• Capdepón, Paulino. El padre Antonio Soler: Biografía y obra musical. Olot, Spain: Museu Comarcal de la Garrotxa, 2000.

    Overview of the state of the knowledge of Antonio Soler’s historiography in which the author also studies the different types of music explored by Soler: keyboard music, chamber music, liturgical vocal music in Latin, liturgical vocal music in Spanish, and stage music.

  • Carroll, Frank Morris. “An Introduction to Antonio Soler.” PhD diss., University of Rochester, 1960.

    A pioneering study, the first that gathered together all the information then available on Soler. Carroll’s work reflected an increased international interest in the work of the Spanish composer.

  • Chase, Gilbert. The Music of Spain. New York: W. W. Norton, 1941.

    In Chapter 7, “In the Orbit of Scarlatti,” Chase proclaims Soler as the brightest, most solid Spanish composer of his time. Nevertheless, he also feels that Soler showed his debt to Scarlatti on every page of his sonatas, beginning what became the established view of his music, which is now seriously questioned. Translated as La música de España (Buenos Aires: Librería Hachette, 1944).

  • Laird, Paul Robert. “Catholic Church Music in Italy, and the Spanish and Portuguese Empires.” In The Cambridge History of Eighteenth-Century Music. Edited by Simon P. Keefe, 27–58. Cambridge, UK: Cambridge University Press, 2009.

    DOI: 10.1017/CHOL9780521663199.003

    Notes the importance of Soler’s religious vocal music within the context of 18th-century Spanish and European music.

  • Martín Moreno, Antonio. Historia de la música española 4: Siglo XVIII. Madrid: Alianza Editorial, 1985.

    Excellent overview of the life and work of Soler, whom the author studies in two chapters (“Chamber Music” and “Musical Theory”). In addition to an extensive biography, the work focuses particularly on the concertos for two organs, the quintets, and the controversy generated by Llave de la modulación.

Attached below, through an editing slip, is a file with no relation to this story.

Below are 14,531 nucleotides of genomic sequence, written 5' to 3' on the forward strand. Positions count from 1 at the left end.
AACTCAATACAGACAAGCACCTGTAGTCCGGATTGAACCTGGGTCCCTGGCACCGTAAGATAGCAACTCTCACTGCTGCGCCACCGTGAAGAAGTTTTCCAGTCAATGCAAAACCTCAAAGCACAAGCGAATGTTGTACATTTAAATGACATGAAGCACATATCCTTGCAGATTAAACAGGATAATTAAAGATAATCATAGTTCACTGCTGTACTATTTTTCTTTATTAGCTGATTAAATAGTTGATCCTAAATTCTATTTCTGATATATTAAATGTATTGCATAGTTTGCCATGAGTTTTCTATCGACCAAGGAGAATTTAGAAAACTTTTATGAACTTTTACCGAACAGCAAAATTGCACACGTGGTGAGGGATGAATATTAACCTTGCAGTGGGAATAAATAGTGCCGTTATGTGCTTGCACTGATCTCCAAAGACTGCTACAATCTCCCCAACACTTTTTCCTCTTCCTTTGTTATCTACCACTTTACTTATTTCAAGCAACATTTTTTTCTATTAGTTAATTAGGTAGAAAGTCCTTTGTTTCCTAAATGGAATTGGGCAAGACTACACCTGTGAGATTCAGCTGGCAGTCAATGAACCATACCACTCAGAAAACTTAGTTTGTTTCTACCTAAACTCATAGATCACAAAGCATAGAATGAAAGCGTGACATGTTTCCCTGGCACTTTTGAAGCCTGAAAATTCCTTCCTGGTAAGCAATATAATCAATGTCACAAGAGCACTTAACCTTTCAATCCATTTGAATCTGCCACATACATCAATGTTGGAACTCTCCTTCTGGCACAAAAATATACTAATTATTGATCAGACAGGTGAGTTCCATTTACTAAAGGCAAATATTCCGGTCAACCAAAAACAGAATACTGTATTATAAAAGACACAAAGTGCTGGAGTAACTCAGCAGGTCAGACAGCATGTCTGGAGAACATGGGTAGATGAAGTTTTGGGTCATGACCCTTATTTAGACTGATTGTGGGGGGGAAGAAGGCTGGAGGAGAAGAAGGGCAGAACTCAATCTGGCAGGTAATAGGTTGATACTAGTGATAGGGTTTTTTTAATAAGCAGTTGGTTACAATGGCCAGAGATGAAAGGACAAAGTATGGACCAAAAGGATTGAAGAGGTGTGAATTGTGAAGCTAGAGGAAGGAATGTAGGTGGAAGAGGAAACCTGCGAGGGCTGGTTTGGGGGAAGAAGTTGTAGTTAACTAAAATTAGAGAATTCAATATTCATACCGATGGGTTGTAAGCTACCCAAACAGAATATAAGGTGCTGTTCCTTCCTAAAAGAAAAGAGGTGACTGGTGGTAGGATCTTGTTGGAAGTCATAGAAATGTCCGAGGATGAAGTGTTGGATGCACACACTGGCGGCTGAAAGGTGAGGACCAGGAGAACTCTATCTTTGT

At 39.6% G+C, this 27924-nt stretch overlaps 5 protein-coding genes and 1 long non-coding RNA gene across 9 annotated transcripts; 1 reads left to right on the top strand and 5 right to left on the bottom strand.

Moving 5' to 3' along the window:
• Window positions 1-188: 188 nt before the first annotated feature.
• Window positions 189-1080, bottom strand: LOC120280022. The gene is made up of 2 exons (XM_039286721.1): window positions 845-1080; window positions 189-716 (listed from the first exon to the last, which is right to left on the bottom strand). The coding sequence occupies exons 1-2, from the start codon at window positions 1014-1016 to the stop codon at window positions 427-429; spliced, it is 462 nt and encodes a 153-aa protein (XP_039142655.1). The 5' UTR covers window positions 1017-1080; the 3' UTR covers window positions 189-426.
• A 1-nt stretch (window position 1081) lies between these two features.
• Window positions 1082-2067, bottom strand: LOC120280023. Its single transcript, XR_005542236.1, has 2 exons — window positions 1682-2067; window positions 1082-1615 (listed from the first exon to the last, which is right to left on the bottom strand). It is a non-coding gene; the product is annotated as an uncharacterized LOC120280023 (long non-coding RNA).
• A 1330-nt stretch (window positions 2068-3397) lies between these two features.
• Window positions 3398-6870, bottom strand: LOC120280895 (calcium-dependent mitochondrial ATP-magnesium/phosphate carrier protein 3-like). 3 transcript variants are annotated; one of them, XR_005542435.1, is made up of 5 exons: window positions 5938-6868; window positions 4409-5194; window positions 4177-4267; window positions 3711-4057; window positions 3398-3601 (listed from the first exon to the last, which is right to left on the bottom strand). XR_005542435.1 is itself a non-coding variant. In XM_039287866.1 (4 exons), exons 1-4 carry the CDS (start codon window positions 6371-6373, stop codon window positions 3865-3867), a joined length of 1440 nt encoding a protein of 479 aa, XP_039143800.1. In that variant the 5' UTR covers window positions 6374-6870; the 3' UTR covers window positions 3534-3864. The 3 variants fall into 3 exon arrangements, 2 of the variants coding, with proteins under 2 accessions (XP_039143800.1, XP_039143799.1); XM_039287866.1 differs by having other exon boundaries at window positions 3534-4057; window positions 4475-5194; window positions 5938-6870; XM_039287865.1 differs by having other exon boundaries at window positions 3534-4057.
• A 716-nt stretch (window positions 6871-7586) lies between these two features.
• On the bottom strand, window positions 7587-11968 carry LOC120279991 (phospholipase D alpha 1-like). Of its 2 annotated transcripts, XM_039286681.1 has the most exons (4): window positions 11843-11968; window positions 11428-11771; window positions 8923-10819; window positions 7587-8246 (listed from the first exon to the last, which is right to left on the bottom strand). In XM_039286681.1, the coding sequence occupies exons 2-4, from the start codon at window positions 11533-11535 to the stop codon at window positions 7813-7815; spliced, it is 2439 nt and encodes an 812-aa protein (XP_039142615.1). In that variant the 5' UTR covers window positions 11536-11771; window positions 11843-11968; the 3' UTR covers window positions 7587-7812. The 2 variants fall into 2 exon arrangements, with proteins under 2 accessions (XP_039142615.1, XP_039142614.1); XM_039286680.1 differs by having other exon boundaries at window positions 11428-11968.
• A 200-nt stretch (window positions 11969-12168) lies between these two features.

• Morales-Cañadas, Esther. Antonio Soler, un visionario ilustrado: Intento musical y biográfico razonado. Munich: AVM-Edition, 2014.

    Makes use of numerous sources, some of them unpublished, within its 166 pages. The author contextualizes the musical atmosphere at El Escorial and analyzes the composer’s enlightened ideas and variety of interests.

  • Rubio, Samuel. “El P. Fray Antonio Soler: Vida y obra.” In El Escorial. 1563–1963: IV centenario de la Fundación del Monasterio de San Lorenzo el Real. Edited by Luis Ortiz Muñoz, 469–513. Madrid: Patrimonio Nacional, 1963.

    Analysis of Soler’s life and career by one of the most knowledgeable experts on his work. It raises the possibility that a part of Soler’s musical legacy may have been lost during the invasion of Spain by the Napoleonic armies.

  • Subirá, José. Historia de la música española e hispanoamericana. Madrid: Salvat, 1953.

    References to Soler’s contributions to different fields appear in various chapters but without going into a detailed analysis, as few editions of his music existed at the time. Subirá mentions the “originality and constant innovation” of his keyboard music.